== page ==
Yes, once again, Time Machine has saved my bacon. Of all the features and abilities of Mac OS X, Time Machine by far has to be the most “tangible,” sparing so many users from catastrophic data loss. Or like in my case, sparing me a few times.
And there I was in that familiar position, not seeing my external Western Digital drive power up. Minor problem I thought, just a failed power supply or drive case, I’ll just get a replacement. So I went for the Icy Dock Blizzard that’s highly rated but “ugly as sin.” After extracting the WD drive and enclosing it in the Icy Dock, my Mac wanted to format the supposedly uninitialized drive.
Uh oh. That drive was my photos drive. It contained my master set of iPhoto libraries over the years. Gigs of stuff. Gone.
But there was Time Machine (on a separate Seagate external drive), retaining a full copy of those gigs of photos. Overnight, I restored a replica of the data onto another Seagate drive. Whew!
On a related note, I also checked my off-site storage with BackBlaze. I couldn’t find a backup of this particular external drive. Then it dawned upon me. About a month ago, the BackBlaze software kept warning me that one file on my photos drive couldn’t finish the backup process. In a move of pure dumbness, I removed the drive from BackBlaze’s service to silence the error message. By doing so, I also (inadvertently) told BackBlaze to remove all previous backups of the drive. I’ve since corrected this configuration mistake.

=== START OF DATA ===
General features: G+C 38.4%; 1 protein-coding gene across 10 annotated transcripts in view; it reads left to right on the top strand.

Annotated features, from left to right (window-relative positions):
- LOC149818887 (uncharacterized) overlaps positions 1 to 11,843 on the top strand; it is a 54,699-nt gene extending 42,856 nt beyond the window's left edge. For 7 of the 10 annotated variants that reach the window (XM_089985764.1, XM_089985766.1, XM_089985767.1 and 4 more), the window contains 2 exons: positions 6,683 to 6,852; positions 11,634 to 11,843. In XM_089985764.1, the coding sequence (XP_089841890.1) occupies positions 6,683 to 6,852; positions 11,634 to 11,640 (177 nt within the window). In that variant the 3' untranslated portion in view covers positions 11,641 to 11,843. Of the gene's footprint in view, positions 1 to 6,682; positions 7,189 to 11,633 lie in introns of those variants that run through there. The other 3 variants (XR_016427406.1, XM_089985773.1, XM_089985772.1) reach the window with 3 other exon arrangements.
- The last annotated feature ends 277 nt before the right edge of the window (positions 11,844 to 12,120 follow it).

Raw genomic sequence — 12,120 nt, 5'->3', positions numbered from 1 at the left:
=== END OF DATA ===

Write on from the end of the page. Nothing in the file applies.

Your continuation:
Now, I’m highly considering a third arm of my backup strategy to include cloning with Super Duper or Carbon Copy Cloner. Normally, I’d use this type of cloning software to make bootable drives, but now, I’m considering scheduling the cloning of my photos drive to another external drive. So then, I’d have a local Time Machine backup, an offsite backup with BackBlaze, and a clone of my photos. Oh wait, Amazon Prime is now offering unlimited cloud-based photo storage. Hmmm, four backups should be enough, right?